This is an agency history. It does not describe actual records. The Smithsonian Institution Archives uses these histories as brief accounts of the origin, development, and functions of an office or administrative unit to set that unit in its historical context. To find information on record holdings, please double-click the highlighted field "Creator/Author", which will open on a brief view of relevant records.
Guide to the Smithsonian Archives
Annual Report of the Smithsonian Institution
Smithsonian Institution Archives, Record Unit 7098, Biographical Information Files
Backbone: Newsletter of the Department of Vertebrate Zoology, National Museum of Natural History, Smithsonian Institution
National Museum of Natural History, Smithsonian Institution, "Vertebrate Zoology at the Smithsonian." [http://nmnh.si.edu/gopher.menus/VertebrateZoologyattheSmithsonianInstituion.html].
The collection of Birds under the care of the Smithsonian was begun in 1850 when Spencer F. Baird, the newly appointed Assistant Secretary, came to the Institution and brought his collection of over 3,600 birds. A Department of Ornithology in the United States National Museum (USNM) was established in 1880. Its name was changed to the Department of Birds in 1881. In 1897, as a result of a reorganization of the USNM, it became the Division of Birds of the newly created Department of Biology. In 1947, the Division came under the administrative control of the Department of Zoology, and in 1964 became a division of the newly established Department of Vertebrate Zoology.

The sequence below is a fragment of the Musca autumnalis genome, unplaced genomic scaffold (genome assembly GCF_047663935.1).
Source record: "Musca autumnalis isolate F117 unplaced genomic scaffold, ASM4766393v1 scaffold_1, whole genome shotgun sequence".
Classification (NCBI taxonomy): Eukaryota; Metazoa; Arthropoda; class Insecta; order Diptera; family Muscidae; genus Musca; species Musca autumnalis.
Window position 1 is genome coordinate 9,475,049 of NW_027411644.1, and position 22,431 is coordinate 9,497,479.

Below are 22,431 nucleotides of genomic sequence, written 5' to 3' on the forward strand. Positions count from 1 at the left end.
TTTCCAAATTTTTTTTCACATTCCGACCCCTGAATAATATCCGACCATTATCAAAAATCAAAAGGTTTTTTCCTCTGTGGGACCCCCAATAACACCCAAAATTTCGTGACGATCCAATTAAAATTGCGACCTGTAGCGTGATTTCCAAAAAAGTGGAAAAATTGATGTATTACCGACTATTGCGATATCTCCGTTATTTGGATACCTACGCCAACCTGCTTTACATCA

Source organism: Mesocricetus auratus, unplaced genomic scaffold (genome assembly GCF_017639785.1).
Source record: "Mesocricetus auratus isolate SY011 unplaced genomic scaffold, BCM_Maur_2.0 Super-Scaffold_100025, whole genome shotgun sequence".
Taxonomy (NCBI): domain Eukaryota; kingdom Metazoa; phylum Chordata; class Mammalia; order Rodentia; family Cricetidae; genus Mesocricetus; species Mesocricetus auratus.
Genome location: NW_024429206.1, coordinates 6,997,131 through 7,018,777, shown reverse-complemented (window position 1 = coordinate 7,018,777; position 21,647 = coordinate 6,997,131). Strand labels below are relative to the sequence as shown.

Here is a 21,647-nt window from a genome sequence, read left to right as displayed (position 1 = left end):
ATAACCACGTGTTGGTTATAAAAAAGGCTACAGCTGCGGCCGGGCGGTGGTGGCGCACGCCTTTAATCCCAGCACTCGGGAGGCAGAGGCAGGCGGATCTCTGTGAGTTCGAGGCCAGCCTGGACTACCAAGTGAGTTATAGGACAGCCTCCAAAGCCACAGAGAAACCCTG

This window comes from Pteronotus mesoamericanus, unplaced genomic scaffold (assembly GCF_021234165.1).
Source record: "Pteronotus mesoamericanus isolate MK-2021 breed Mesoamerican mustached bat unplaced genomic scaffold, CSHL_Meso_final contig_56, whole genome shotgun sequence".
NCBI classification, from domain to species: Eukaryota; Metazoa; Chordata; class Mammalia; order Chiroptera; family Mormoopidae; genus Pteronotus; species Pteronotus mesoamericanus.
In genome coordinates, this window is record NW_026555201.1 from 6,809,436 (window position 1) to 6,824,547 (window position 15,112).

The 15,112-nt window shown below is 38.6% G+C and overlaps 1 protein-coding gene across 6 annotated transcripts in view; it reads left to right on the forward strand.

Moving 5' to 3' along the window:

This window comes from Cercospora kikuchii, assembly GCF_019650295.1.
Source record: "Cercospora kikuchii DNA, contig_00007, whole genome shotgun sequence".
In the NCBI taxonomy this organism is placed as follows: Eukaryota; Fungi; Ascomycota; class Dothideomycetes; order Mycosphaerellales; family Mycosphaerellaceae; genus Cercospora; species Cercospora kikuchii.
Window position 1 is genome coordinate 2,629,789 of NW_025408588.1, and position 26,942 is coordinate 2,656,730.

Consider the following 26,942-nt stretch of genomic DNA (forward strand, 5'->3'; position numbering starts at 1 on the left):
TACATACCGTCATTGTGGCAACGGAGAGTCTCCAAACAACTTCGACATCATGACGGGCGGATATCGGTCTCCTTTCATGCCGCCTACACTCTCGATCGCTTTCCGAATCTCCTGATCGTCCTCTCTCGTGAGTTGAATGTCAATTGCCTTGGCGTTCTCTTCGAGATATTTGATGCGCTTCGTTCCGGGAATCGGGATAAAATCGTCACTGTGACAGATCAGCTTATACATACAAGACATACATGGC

The Division of Birds houses and maintains the world's third largest bird collection with over 600,000specimens representing 80% of the approximately 9,600 known species in the world's avifauna. Division staff perform a variety of collection management activities including accessioning and cataloging new collections, preparing specimens, and loaning specimens to researchers unable to visit the Smithsonian. In addition to the Smithsonian staff, zoologists from the Patuxent Wildlife Research Center, U.S. Geological Survey are permanently stationed in the division and work closely with colleagues and specimens at the Museum. These specialists focus primarily on North American birds.
From 1874 to 1881, Robert Ridgway was a member of the Smithsonian staff as an Assistant in Ornithology. When the Department of Birds was established, he became Curator and retained that title until his death in 1929. Other curators of the Division have included Charles Wallace Richmond, Assistant Curator and Associate Curator, 1895-1932; Joseph Harvey Riley, Assistant Curator and Associate Curator, 1928-1941; Herbert Friedmann, Curator, 1929-1960; Herbert Girton Deignan, Assistant Curator, Associate Curator, and Curator, 1940-1962; S. Dillon Ripley, Assistant Curator, 1942-1943; Walter Alois Weber, Assistant Curator, 1943-1944; Philip Strong Humphrey, Curator, 1962-1964; Richard L. Zusi, Associate Curator, Curator, and Curator Emeritus, 1964- ; Paul Slud, Associate Curator, 1965-1983; George E. Watson, Assistant Curator, Associate Curator, and Curator, 1965-1984; Roxie Laybourne, Research Associate and Curator Emeritus, 1944-1988; Storrs L. Olson, Associate Curator, Curator, and Curator Emeritus, 1975- ; and Gary R. Graves, Assistant Curator, Associate Curator, and Curator, 1986- .
For a history of the larger creating unit, refer to "Forms part of" above.
Smithsonian Institution Archives, Capital Gallery, Suite 3000, MRC 507; 600 Maryland Avenue, SW; Washington, DC 20024-2520